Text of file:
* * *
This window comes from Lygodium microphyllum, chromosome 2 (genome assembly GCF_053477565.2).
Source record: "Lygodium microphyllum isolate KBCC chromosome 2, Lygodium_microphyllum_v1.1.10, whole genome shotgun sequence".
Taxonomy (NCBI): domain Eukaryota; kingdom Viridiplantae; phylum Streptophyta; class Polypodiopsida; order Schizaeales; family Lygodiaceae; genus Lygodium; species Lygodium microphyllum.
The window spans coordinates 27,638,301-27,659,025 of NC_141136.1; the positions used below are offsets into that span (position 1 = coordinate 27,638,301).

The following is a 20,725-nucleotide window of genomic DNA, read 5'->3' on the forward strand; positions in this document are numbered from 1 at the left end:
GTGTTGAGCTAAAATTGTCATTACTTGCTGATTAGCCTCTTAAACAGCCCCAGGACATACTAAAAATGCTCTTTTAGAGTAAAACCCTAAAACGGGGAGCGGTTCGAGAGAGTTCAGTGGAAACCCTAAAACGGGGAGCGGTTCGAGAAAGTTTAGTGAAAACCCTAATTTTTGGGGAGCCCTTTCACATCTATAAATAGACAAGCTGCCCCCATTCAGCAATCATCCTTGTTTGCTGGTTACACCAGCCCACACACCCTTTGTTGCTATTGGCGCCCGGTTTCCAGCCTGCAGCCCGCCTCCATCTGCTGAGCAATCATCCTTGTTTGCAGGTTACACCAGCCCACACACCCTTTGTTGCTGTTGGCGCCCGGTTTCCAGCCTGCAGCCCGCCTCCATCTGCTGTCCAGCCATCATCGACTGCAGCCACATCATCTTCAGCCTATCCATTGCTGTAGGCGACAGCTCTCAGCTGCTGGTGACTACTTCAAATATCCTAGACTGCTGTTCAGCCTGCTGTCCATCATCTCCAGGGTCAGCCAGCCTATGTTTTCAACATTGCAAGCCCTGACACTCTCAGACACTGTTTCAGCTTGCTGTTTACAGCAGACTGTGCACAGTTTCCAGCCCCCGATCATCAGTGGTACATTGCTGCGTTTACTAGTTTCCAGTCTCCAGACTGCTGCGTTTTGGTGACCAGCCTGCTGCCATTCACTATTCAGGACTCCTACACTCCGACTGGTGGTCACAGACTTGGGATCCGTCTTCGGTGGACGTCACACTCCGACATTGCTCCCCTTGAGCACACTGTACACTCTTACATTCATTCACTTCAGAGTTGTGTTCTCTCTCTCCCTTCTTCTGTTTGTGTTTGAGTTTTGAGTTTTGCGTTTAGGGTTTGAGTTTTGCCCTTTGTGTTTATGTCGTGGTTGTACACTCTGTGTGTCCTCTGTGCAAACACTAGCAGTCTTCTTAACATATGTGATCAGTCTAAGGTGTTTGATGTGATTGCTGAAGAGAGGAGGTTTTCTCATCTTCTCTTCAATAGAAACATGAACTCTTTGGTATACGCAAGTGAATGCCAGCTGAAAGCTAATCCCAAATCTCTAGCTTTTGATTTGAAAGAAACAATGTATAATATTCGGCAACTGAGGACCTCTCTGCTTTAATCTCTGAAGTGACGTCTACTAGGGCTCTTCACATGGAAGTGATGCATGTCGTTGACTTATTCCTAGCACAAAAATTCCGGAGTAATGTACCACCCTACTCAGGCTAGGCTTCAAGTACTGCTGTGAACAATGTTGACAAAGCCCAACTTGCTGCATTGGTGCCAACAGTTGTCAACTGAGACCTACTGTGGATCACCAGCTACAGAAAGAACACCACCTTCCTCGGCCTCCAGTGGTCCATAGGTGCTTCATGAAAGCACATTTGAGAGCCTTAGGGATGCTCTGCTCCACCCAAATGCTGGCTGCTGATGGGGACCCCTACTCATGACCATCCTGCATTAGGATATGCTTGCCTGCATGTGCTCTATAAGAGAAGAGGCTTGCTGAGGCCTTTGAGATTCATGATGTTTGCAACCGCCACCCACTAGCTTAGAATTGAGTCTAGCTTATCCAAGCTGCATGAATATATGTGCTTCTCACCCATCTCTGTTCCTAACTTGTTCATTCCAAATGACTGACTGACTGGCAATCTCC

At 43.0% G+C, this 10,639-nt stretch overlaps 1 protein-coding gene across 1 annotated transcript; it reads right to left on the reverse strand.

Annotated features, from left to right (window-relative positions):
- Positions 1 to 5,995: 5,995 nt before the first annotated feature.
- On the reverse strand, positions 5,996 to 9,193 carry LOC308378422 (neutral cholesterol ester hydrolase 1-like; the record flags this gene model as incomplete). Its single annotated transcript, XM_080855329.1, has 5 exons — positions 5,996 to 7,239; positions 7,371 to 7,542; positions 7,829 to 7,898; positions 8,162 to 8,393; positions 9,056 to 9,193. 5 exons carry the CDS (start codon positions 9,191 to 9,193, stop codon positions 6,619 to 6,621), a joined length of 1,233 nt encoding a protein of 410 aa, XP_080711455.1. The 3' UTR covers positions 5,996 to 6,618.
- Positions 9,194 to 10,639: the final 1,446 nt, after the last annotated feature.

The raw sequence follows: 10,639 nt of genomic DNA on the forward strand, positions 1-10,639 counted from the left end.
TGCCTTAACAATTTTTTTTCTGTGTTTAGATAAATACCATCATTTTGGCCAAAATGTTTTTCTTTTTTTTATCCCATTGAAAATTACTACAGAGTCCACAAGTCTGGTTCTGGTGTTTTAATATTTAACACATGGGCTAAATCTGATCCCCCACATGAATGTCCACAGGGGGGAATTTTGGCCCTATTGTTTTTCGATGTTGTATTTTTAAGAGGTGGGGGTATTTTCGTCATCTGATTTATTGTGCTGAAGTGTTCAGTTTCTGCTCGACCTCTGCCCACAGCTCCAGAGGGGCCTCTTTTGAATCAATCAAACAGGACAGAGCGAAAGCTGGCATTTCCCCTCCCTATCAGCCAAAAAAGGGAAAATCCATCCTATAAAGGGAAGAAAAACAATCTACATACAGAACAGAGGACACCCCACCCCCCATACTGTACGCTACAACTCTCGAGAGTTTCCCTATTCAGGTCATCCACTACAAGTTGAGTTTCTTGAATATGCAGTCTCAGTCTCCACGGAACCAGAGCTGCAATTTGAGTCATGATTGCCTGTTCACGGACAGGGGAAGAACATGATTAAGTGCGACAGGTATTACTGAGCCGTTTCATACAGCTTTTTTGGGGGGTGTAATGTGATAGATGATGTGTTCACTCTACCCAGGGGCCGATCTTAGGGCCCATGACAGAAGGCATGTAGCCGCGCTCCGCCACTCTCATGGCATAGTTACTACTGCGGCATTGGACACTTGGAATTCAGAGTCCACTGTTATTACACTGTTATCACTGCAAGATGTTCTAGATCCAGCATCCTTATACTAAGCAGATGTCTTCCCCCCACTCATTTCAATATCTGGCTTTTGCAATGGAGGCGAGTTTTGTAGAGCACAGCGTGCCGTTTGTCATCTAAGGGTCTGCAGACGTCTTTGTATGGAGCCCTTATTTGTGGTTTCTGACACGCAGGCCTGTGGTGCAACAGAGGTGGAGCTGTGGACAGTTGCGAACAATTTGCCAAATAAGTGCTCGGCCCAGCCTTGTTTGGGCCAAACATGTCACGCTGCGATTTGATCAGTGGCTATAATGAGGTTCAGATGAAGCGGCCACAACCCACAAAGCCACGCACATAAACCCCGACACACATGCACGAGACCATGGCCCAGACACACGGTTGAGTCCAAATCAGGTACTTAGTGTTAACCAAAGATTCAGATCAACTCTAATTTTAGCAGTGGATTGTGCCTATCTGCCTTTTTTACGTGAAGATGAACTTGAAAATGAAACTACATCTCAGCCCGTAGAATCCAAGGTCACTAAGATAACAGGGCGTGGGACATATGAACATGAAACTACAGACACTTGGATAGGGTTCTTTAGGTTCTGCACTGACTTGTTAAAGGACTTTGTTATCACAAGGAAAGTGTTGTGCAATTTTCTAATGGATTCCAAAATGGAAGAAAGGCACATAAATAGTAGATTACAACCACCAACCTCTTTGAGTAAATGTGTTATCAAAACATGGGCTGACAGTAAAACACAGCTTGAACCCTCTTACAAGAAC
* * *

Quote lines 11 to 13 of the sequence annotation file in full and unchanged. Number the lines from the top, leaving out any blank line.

- Positions 9,194 to 10,639: the final 1,446 nt, after the last annotated feature.

The raw sequence follows: 10,639 nt of genomic DNA on the forward strand, positions 1-10,639 counted from the left end.
TGCCTTAACAATTTTTTTTCTGTGTTTAGATAAATACCATCATTTTGGCCAAAATGTTTTTCTTTTTTTTATCCCATTGAAAATTACTACAGAGTCCACAAGTCTGGTTCTGGTGTTTTAATATTTAACACATGGGCTAAATCTGATCCCCCACATGAATGTCCACAGGGGGGAATTTTGGCCCTATTGTTTTTCGATGTTGTATTTTTAAGAGGTGGGGGTATTTTCGTCATCTGATTTATTGTGCTGAAGTGTTCAGTTTCTGCTCGACCTCTGCCCACAGCTCCAGAGGGGCCTCTTTTGAATCAATCAAACAGGACAGAGCGAAAGCTGGCATTTCCCCTCCCTATCAGCCAAAAAAGGGAAAATCCATCCTATAAAGGGAAGAAAAACAATCTACATACAGAACAGAGGACACCCCACCCCCCATACTGTACGCTACAACTCTCGAGAGTTTCCCTATTCAGGTCATCCACTACAAGTTGAGTTTCTTGAATATGCAGTCTCAGTCTCCACGGAACCAGAGCTGCAATTTGAGTCATGATTGCCTGTTCACGGACAGGGGAAGAACATGATTAAGTGCGACAGGTATTACTGAGCCGTTTCATACAGCTTTTTTGGGGGGTGTAATGTGATAGATGATGTGTTCACTCTACCCAGGGGCCGATCTTAGGGCCCATGACAGAAGGCATGTAGCCGCGCTCCGCCACTCTCATGGCATAGTTACTACTGCGGCATTGGACACTTGGAATTCAGAGTCCACTGTTATTACACTGTTATCACTGCAAGATGTTCTAGATCCAGCATCCTTATACTAAGCAGATGTCTTCCCCCCACTCATTTCAATATCTGGCTTTTGCAATGGAGGCGAGTTTTGTAGAGCACAGCGTGCCGTTTGTCATCTAAGGGTCTGCAGACGTCTTTGTATGGAGCCCTTATTTGTGGTTTCTGACACGCAGGCCTGTGGTGCAACAGAGGTGGAGCTGTGGACAGTTGCGAACAATTTGCCAAATAAGTGCTCGGCCCAGCCTTGTTTGGGCCAAACATGTCACGCTGCGATTTGATCAGTGGCTATAATGAGGTTCAGATGAAGCGGCCACAACCCACAAAGCCACGCACATAAACCCCGACACACATGCACGAGACCATGGCCCAGACACACGGTTGAGTCCAAATCAGGTACTTAGTGTTAACCAAAGATTCAGATCAACTCTAATTTTAGCAGTGGATTGTGCCTATCTGCCTTTTTTACGTGAAGATGAACTTGAAAATGAAACTACATCTCAGCCCGTAGAATCCAAGGTCACTAAGATAACAGGGCGTGGGACATATGAACATGAAACTACAGACACTTGGATAGGGTTCTTTAGGTTCTGCACTGACTTGTTAAAGGACTTTGTTATCACAAGGAAAGTGTTGTGCAATTTTCTAATGGATTCCAAAATGGAAGAAAGGCACATAAATAGTAGATTACAACCACCAACCTCTTTGAGTAAATGTGTTATCAAAACATGGGCTGACAGTAAAACACAGCTTGAACCCTCTTACAAGAAC